The service this trip was abysmal. I arrived at the beginning of lunch and waited for my friend about 15 minutes.  The servers couldn’t be more attentive, but as the bustle of lunch started things progressively went down hill. I had asked to have the last 4 slices of my pizza boxed up, but that didn’t happen. We ordered 2 lattes, first it took forever to track a waitress down to make the order and then when they finally did come. One had a nice head of foam and the other nothing. So frustrated with the slowness and incompetence, we just accepted the coffees to avoid further aggravation. Then trying to get the check… It was as if we were invisible. I needed to be back at the hospital by 2 and unless I jumped up and down naked, I don’t think they would have seen me… to make matters worse, we didn’t have changes, so we needed to wait again. Bulgarians don’t tip and if they do it is only to round up to the dollar. I try to give a minimum of 10%, which is a joke in NY, but I can’t leave nothing. As each increment of time past the 10% significantly decreased… I doubt my silent statement made any difference.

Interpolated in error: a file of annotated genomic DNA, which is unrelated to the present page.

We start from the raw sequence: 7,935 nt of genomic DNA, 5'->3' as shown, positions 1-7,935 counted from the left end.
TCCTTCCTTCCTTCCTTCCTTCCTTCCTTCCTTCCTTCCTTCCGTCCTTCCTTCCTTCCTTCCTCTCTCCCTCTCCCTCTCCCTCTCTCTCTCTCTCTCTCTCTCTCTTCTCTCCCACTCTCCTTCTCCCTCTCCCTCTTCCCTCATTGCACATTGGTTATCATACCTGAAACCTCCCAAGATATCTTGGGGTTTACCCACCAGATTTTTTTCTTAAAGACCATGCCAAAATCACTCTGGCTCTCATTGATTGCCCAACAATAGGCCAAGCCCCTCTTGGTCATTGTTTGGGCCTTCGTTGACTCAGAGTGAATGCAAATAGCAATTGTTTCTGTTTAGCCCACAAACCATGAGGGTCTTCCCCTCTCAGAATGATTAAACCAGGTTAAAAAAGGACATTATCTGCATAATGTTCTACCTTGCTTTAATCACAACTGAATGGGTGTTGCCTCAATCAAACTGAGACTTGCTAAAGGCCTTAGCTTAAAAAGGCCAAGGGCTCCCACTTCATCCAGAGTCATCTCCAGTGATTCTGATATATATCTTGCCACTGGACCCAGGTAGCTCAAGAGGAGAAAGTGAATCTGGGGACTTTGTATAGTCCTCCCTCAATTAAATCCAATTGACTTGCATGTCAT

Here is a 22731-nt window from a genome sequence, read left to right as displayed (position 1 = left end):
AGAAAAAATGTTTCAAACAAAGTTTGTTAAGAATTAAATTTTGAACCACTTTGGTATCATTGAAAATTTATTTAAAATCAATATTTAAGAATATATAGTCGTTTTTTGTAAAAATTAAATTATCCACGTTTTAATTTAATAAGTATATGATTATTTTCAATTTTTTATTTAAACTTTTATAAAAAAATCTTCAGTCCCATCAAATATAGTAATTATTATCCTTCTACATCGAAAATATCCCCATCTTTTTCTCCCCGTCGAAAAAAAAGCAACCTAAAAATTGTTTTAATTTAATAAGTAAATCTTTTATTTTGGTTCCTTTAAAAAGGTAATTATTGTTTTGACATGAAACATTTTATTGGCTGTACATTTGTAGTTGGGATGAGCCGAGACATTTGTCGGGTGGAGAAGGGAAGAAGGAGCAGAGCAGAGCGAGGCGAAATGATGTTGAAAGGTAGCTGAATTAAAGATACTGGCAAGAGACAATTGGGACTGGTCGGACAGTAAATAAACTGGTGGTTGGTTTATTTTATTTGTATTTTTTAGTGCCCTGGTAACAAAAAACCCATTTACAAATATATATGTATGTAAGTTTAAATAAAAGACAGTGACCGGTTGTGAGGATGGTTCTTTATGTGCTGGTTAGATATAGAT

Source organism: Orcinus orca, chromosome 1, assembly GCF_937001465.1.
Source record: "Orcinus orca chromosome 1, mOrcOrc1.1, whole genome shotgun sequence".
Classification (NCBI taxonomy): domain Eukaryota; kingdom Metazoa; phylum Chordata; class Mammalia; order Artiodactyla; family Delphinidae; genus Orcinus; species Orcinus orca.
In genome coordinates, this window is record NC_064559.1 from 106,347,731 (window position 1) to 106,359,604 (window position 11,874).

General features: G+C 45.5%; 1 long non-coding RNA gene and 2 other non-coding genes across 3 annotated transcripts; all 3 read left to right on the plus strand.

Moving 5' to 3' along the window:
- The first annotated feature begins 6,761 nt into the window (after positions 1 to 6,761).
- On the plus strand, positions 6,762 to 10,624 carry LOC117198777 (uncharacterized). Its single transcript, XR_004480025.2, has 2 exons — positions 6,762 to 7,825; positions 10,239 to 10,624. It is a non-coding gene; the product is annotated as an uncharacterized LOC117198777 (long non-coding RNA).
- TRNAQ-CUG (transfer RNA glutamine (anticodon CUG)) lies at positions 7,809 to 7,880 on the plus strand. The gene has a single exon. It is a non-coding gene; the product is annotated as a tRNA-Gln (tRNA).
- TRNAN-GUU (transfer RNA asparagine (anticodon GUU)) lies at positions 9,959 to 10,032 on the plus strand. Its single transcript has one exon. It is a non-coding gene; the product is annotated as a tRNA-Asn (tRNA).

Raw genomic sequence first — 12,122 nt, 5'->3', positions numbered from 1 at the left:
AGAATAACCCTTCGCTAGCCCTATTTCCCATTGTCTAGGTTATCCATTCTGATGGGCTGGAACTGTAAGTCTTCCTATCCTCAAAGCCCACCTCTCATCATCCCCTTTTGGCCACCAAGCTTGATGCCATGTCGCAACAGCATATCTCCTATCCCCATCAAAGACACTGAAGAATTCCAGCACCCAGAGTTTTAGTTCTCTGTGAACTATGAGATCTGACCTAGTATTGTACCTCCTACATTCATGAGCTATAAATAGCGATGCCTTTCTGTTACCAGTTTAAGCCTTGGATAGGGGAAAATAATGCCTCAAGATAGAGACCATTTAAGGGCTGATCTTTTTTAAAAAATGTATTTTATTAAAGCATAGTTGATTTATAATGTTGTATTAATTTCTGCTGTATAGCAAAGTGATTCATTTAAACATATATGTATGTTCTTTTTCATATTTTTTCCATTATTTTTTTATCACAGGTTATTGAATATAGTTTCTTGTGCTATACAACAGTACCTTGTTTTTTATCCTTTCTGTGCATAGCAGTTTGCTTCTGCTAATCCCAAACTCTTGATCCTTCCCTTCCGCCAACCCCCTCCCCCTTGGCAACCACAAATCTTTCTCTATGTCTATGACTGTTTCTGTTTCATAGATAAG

For my third and final visit, we met some friends of ours that are also expecting, but they are having twins in October. Angel told me to order something and we would share, so I got a pizza again, but this time with one of my favorite and hard to find ingredients in Bulgaria, artichokes. The pizza was ok, the flavors weren’t remarkable and the large pizza only had 4 artichokes.  I didn’t bother with a photo because I got distracted, but I did manage to document a most unfortunate incident. I understand that it happens, but finding a hair in your food makes the hair on my neck stand up… it causes me to question the cleanliness of the whole meal and kitchen. Looking at the pizza maker, it might be an arm hair, but there is no way to be sure.